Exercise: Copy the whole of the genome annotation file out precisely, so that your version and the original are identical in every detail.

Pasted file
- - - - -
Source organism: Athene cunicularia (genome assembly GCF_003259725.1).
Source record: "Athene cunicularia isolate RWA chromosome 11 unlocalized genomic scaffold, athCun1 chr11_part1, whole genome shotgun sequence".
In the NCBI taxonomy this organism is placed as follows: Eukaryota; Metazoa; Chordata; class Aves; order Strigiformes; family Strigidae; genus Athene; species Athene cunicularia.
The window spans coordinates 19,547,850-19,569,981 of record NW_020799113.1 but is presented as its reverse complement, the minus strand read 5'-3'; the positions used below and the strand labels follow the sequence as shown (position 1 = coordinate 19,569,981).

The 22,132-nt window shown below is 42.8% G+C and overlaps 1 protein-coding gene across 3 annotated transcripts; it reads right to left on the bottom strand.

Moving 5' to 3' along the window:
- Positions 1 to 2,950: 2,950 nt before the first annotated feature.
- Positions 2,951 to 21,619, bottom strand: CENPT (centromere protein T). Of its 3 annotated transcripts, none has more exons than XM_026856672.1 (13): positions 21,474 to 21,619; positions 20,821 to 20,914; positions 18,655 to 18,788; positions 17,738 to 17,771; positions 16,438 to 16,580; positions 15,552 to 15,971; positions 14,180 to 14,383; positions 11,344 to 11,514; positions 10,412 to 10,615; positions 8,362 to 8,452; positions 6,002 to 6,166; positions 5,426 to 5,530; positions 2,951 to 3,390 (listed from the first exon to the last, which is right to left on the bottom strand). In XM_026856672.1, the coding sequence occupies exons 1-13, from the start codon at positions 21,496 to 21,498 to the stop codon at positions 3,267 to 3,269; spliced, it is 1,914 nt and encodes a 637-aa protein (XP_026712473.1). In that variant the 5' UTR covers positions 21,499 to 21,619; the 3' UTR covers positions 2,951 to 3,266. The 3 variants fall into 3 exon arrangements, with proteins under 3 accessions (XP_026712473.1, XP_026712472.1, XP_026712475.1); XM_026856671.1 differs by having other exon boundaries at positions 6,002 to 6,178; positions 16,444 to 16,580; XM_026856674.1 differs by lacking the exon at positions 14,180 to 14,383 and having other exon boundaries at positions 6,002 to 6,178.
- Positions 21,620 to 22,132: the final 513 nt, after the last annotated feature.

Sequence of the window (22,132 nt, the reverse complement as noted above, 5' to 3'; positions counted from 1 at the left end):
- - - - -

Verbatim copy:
Source organism: Athene cunicularia (genome assembly GCF_003259725.1).
Source record: "Athene cunicularia isolate RWA chromosome 11 unlocalized genomic scaffold, athCun1 chr11_part1, whole genome shotgun sequence".
In the NCBI taxonomy this organism is placed as follows: Eukaryota; Metazoa; Chordata; class Aves; order Strigiformes; family Strigidae; genus Athene; species Athene cunicularia.
The window spans coordinates 19,547,850-19,569,981 of record NW_020799113.1 but is presented as its reverse complement, the minus strand read 5'-3'; the positions used below and the strand labels follow the sequence as shown (position 1 = coordinate 19,569,981).

The 22,132-nt window shown below is 42.8% G+C and overlaps 1 protein-coding gene across 3 annotated transcripts; it reads right to left on the bottom strand.

Moving 5' to 3' along the window:
- Positions 1 to 2,950: 2,950 nt before the first annotated feature.
- Positions 2,951 to 21,619, bottom strand: CENPT (centromere protein T). Of its 3 annotated transcripts, none has more exons than XM_026856672.1 (13): positions 21,474 to 21,619; positions 20,821 to 20,914; positions 18,655 to 18,788; positions 17,738 to 17,771; positions 16,438 to 16,580; positions 15,552 to 15,971; positions 14,180 to 14,383; positions 11,344 to 11,514; positions 10,412 to 10,615; positions 8,362 to 8,452; positions 6,002 to 6,166; positions 5,426 to 5,530; positions 2,951 to 3,390 (listed from the first exon to the last, which is right to left on the bottom strand). In XM_026856672.1, the coding sequence occupies exons 1-13, from the start codon at positions 21,496 to 21,498 to the stop codon at positions 3,267 to 3,269; spliced, it is 1,914 nt and encodes a 637-aa protein (XP_026712473.1). In that variant the 5' UTR covers positions 21,499 to 21,619; the 3' UTR covers positions 2,951 to 3,266. The 3 variants fall into 3 exon arrangements, with proteins under 3 accessions (XP_026712473.1, XP_026712472.1, XP_026712475.1); XM_026856671.1 differs by having other exon boundaries at positions 6,002 to 6,178; positions 16,444 to 16,580; XM_026856674.1 differs by lacking the exon at positions 14,180 to 14,383 and having other exon boundaries at positions 6,002 to 6,178.
- Positions 21,620 to 22,132: the final 513 nt, after the last annotated feature.

Sequence of the window (22,132 nt, the reverse complement as noted above, 5' to 3'; positions counted from 1 at the left end):